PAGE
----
Adsense, you give tools to people who are trained to use them, lest they poke their eye out, instead of poking a hole in the product material, as originally intended. It is short sighted to figure that all business owners, have the marketing savy, to educate themselves, do proper research, and properly use your tools.

I would like to see 'training' that outlines how easy it is to poke your eye out, while eyeing higher profits, and protects the publisher, who is the bottom line on revenue for Adwords, and the advertisers. He is not the enemy, is the engine that drives it all.

wrgvt

10+ Year Member



 
Msg#: 5284 posted 2:30 pm on May 6, 2005 (gmt 0)

So why don't we have this capability for the Google search network? There's a lot of sites there I'd like to exclude.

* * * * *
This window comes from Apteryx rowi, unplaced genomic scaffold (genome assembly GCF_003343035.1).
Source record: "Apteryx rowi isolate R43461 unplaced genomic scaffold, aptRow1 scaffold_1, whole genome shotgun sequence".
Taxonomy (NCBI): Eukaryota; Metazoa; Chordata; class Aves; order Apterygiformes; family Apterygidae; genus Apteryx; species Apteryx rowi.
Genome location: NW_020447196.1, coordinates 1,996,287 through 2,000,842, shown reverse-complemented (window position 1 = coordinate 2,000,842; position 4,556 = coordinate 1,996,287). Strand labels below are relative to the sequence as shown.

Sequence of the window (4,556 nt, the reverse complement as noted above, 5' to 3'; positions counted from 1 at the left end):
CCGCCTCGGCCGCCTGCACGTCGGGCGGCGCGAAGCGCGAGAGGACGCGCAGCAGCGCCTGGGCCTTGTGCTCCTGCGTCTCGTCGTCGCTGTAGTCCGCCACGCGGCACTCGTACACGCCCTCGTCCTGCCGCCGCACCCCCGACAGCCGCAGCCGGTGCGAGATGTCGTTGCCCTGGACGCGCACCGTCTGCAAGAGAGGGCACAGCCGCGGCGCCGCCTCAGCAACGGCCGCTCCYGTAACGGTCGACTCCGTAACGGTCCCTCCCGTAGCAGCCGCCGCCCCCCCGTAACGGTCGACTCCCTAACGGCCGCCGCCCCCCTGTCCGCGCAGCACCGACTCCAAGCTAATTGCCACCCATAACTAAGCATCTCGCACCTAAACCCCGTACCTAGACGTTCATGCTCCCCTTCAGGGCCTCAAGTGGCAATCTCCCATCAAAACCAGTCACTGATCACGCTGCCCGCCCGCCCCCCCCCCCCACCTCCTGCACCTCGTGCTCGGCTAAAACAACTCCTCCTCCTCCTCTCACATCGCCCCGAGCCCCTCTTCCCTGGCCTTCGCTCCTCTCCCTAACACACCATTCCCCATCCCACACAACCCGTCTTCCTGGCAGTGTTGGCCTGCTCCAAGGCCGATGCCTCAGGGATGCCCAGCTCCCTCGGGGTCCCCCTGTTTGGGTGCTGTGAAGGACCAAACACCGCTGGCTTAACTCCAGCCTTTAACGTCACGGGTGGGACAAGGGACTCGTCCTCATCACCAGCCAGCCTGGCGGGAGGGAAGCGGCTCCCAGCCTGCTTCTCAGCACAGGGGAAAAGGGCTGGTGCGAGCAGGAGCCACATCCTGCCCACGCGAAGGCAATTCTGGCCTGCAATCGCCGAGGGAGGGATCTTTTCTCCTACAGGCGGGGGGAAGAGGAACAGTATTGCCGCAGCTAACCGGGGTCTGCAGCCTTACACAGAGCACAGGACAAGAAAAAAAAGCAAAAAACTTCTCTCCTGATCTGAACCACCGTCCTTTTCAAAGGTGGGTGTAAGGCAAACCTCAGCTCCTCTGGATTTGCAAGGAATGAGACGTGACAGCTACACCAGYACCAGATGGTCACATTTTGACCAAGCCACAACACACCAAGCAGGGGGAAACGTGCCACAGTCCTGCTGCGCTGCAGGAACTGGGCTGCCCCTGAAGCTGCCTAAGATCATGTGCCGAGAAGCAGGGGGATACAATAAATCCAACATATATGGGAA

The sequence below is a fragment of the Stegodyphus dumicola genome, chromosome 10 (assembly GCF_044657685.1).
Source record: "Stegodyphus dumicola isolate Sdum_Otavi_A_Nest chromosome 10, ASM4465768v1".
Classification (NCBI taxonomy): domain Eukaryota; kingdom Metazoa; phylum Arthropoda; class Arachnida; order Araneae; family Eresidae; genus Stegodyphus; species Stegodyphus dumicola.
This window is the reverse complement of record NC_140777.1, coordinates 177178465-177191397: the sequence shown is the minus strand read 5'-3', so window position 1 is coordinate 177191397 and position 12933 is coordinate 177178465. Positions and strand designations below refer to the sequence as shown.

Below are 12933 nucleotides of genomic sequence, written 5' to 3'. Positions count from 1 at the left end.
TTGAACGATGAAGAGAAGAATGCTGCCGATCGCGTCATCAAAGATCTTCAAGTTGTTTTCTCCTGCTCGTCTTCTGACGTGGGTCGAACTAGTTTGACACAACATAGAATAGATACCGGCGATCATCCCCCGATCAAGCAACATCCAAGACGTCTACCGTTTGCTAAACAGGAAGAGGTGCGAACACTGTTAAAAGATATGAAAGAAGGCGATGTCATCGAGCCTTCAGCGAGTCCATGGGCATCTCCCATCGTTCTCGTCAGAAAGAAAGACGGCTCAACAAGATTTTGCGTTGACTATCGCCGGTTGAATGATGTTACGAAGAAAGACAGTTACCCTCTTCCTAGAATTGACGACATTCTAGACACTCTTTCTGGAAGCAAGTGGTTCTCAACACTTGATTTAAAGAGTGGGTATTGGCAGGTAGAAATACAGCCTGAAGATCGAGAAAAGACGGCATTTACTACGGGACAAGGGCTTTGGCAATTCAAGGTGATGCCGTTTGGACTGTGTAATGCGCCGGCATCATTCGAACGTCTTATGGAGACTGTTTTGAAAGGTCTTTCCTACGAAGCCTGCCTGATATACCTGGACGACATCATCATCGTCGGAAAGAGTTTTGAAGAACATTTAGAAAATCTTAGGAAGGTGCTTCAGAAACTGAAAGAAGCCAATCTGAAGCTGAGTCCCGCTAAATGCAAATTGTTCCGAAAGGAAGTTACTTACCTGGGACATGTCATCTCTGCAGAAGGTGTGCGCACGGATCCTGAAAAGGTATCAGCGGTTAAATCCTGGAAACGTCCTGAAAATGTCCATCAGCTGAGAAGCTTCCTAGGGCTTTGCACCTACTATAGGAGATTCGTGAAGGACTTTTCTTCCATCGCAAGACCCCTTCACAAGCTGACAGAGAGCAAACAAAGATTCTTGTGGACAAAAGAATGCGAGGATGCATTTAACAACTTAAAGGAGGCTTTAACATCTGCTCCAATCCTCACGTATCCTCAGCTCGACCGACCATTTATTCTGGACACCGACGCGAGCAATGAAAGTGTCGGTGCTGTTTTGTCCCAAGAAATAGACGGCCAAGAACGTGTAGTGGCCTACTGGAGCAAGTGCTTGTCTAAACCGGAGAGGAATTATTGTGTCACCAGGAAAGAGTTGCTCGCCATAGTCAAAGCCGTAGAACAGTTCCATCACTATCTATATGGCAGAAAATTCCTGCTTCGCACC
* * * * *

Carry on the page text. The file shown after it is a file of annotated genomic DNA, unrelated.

europeforvisitors



 
Msg#: 5284 posted 2:31 pm on May 6, 2005 (gmt 0)


One of the biggest surprises to me with the implementation of this program was making the ban list campaign specific. It would be much simpler from the advertisers perspective to make it account specific.

Well, they weren't in any big hurry to offer this feature in the first place, so maybe they don't want to make it too easy to use. :-)

markus007

WebmasterWorld Senior Member 10+ Year Member



 
Msg#: 5284 posted 2:38 pm on May 6, 2005 (gmt 0)

I just press a button and it shows me refering adsense domain, number of referals, number of signups/conversion etc. I have yet to find a scrapper site that is even remotely close to earing me a profit. Users are tricked onto clicking on the ad and have no desire to buy anything.

Webwork

WebmasterWorld Administrator webwork us a WebmasterWorld Top Contributor of All Time 10+ Year Member



 
Msg#: 5284 posted 2:38 pm on May 6, 2005 (gmt 0)

A limit of 25 blocks creates a well intentioned and welcome system that is broken from the start unfortunately. The people who find their sites starting to lose revenue by exclusion will simply respond by putting up more sites.